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Friday, October 01, 2010

Too Old? Too Prudish? Whatever. I Still Don't Get The DUFF.

(Image from Barnes & Noble)

Seventeen-year-old Bianca Piper knows she's not the prettiest girl in her clique. Or the skinniest. Or the most well-liked. But she's shocked when playboy Wesley Rush informs her that she is, in fact, The Duff (Designated Ugly Fat Friend). "It's not like you're an ogre or anything," he explains, "but in comparison ...(6)" His cruelty wounds Bianca more than she wants to admit, hence the Cherry Coke she throws in his face. Still, the insult lingers. As does the anger, which she feels boiling through her at the mere sight of Wesley.

When Bianca's assigned to work with her arch enemy on a school project, she's not exactly thrilled. Especially since Wesley insists on calling her "Duffy." Trouble is, when she's alone with him, he's not all that bad. The jerk may even have a sensitive side. Considering the fact that Bianca's family is falling apart at the seams, she could use a sympathetic ear. And arms. And lips. Okay, she's hopelessly attracted to him. Only she can't tell a soul. Her friends wouldn't understand. Heck, she doesn't even understand. All she knows is that hanging out with Wesley makes her feel better. Maybe he's toying with her, playing with her emotions as carelessly as he does with all the other girls' - so what? She's using him, too, right? It's all fair.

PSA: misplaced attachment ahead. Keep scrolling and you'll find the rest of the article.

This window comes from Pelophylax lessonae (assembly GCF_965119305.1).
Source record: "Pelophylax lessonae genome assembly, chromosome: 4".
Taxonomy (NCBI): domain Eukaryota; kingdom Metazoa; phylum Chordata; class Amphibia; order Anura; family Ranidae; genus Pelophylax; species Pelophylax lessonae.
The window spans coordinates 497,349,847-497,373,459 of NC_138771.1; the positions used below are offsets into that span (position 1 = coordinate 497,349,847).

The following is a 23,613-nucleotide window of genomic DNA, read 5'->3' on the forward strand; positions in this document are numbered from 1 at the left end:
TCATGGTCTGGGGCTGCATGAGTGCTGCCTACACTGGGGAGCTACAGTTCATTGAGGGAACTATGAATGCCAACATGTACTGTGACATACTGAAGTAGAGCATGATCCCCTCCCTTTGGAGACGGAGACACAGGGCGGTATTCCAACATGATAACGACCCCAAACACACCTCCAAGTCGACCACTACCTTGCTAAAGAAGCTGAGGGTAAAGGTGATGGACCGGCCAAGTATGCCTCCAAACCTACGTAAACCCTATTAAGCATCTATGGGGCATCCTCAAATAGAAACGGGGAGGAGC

It's only when she realizes how much she's come to rely on Wesley that she faces the truth: not only does she like the uber flirt, she might actually love him. Of course he doesn't feel the same way - a guy like Wesley would never fall for The Duff. Their little enemies-with-benefits arrangement was supposed to be an emotionless fling. So, why is Bianca hurting so badly? Cutting herself off is the only solution. Good thing sweet, Harvard-bound Toby's waiting in the wings. He's not a user, but her heart doesn't throw a tizzy when he's around either. If Bianca's The Duff, then why is her love life suddenly so complicated?